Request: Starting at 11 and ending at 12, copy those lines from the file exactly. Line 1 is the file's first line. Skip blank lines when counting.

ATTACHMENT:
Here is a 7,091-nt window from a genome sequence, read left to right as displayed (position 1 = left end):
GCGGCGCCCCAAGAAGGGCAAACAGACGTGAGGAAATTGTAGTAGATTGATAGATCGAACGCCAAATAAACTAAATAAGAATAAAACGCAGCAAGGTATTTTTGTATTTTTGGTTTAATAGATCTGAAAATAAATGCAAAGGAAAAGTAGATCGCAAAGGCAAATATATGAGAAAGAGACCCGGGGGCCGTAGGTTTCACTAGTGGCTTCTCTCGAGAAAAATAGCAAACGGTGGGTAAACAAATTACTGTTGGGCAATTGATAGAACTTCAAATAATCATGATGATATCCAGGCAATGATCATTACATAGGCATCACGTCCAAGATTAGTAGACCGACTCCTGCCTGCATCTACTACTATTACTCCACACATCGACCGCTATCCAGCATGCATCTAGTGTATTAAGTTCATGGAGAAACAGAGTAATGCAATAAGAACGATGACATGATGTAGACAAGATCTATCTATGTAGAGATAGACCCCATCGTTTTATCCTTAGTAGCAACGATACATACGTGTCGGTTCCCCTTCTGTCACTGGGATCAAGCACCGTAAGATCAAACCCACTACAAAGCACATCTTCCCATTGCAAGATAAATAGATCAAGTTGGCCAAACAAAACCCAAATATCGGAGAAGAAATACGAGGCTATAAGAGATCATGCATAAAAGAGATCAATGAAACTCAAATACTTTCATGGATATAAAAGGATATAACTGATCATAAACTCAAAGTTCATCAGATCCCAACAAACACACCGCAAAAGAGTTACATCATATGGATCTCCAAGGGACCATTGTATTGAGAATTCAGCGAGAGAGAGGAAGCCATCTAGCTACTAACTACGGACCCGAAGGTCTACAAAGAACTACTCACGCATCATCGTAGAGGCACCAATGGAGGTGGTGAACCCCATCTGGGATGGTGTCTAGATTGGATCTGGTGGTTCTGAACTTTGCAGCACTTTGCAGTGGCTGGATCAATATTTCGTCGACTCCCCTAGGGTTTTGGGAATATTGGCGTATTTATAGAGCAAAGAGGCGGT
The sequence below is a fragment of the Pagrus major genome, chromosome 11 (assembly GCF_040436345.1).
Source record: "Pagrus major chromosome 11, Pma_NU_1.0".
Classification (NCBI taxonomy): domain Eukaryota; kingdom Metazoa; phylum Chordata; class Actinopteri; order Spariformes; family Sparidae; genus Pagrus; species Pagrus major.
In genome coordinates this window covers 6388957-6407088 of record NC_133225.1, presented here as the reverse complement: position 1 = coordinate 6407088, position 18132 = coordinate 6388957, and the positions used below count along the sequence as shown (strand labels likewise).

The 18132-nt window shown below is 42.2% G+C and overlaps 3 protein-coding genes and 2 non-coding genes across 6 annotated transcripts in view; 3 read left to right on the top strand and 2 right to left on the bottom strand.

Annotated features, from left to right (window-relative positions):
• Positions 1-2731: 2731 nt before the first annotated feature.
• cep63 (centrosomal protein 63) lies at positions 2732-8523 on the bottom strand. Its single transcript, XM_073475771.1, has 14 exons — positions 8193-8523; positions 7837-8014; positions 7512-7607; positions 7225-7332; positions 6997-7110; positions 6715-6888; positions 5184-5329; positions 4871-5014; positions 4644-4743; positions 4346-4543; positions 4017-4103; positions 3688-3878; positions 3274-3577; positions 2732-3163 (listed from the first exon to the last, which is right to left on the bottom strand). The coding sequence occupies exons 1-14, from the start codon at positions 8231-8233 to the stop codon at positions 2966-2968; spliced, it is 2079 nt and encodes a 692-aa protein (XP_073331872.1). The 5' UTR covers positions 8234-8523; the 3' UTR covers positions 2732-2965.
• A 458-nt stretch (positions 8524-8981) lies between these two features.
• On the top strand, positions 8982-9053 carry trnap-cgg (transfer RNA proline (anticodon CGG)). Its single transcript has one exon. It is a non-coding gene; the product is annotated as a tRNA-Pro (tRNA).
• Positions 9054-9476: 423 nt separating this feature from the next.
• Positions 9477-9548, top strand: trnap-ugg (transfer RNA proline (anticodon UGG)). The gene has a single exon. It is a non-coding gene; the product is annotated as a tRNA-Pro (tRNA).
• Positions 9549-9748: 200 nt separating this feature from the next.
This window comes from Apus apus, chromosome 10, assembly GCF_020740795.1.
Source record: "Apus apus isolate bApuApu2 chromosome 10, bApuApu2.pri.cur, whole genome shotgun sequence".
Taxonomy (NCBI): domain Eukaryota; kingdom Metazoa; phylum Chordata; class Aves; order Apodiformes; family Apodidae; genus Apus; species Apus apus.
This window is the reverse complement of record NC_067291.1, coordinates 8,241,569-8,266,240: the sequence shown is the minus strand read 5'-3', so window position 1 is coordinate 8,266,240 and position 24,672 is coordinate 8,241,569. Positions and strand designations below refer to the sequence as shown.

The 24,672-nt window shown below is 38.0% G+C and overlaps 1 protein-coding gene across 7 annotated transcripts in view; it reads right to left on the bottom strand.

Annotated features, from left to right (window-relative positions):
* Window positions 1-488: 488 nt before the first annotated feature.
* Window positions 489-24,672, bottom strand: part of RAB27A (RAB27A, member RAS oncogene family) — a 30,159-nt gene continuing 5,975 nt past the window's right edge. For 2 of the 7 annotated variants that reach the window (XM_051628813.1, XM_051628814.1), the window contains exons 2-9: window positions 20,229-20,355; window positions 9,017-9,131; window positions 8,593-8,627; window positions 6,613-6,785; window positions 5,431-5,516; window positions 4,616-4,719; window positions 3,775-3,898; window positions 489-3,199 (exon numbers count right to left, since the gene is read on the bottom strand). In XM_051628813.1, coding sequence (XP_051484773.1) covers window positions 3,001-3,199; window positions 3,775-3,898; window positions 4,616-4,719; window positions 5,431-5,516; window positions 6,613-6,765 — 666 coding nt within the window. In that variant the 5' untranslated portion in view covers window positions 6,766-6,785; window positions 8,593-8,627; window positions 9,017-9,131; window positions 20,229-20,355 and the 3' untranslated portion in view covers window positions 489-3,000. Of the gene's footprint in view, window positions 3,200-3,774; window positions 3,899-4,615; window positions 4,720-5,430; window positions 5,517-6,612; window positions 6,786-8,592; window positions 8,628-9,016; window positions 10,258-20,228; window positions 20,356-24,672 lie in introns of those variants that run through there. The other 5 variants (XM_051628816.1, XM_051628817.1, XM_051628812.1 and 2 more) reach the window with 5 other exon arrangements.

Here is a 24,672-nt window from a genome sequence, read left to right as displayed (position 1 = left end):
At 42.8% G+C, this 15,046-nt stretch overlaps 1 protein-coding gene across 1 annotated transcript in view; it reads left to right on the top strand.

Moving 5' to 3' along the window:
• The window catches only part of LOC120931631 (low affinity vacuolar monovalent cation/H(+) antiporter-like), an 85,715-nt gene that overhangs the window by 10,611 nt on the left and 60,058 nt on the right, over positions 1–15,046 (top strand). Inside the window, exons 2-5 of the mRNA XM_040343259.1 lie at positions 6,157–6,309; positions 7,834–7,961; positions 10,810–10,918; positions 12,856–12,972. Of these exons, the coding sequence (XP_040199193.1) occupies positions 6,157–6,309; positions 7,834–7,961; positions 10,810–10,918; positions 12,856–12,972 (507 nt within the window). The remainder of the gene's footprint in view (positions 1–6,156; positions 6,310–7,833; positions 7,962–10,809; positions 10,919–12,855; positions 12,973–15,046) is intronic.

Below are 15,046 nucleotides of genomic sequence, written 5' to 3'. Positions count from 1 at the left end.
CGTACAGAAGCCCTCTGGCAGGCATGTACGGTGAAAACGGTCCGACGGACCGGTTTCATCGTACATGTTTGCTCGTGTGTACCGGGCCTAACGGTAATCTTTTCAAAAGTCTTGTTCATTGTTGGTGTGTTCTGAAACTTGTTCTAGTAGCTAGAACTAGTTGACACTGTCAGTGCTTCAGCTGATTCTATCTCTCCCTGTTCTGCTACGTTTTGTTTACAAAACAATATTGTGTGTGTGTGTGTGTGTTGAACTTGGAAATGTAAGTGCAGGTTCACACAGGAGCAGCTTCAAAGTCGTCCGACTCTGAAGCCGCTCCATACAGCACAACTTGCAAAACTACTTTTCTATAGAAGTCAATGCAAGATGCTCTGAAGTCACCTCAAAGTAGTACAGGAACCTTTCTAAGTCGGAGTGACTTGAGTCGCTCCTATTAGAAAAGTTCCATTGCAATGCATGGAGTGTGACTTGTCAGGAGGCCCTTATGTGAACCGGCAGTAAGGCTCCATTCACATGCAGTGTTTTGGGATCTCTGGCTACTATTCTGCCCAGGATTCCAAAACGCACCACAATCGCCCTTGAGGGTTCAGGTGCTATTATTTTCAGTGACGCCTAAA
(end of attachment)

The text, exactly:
• A 458-nt stretch (positions 8524-8981) lies between these two features.
• On the top strand, positions 8982-9053 carry trnap-cgg (transfer RNA proline (anticodon CGG)). Its single transcript has one exon. It is a non-coding gene; the product is annotated as a tRNA-Pro (tRNA).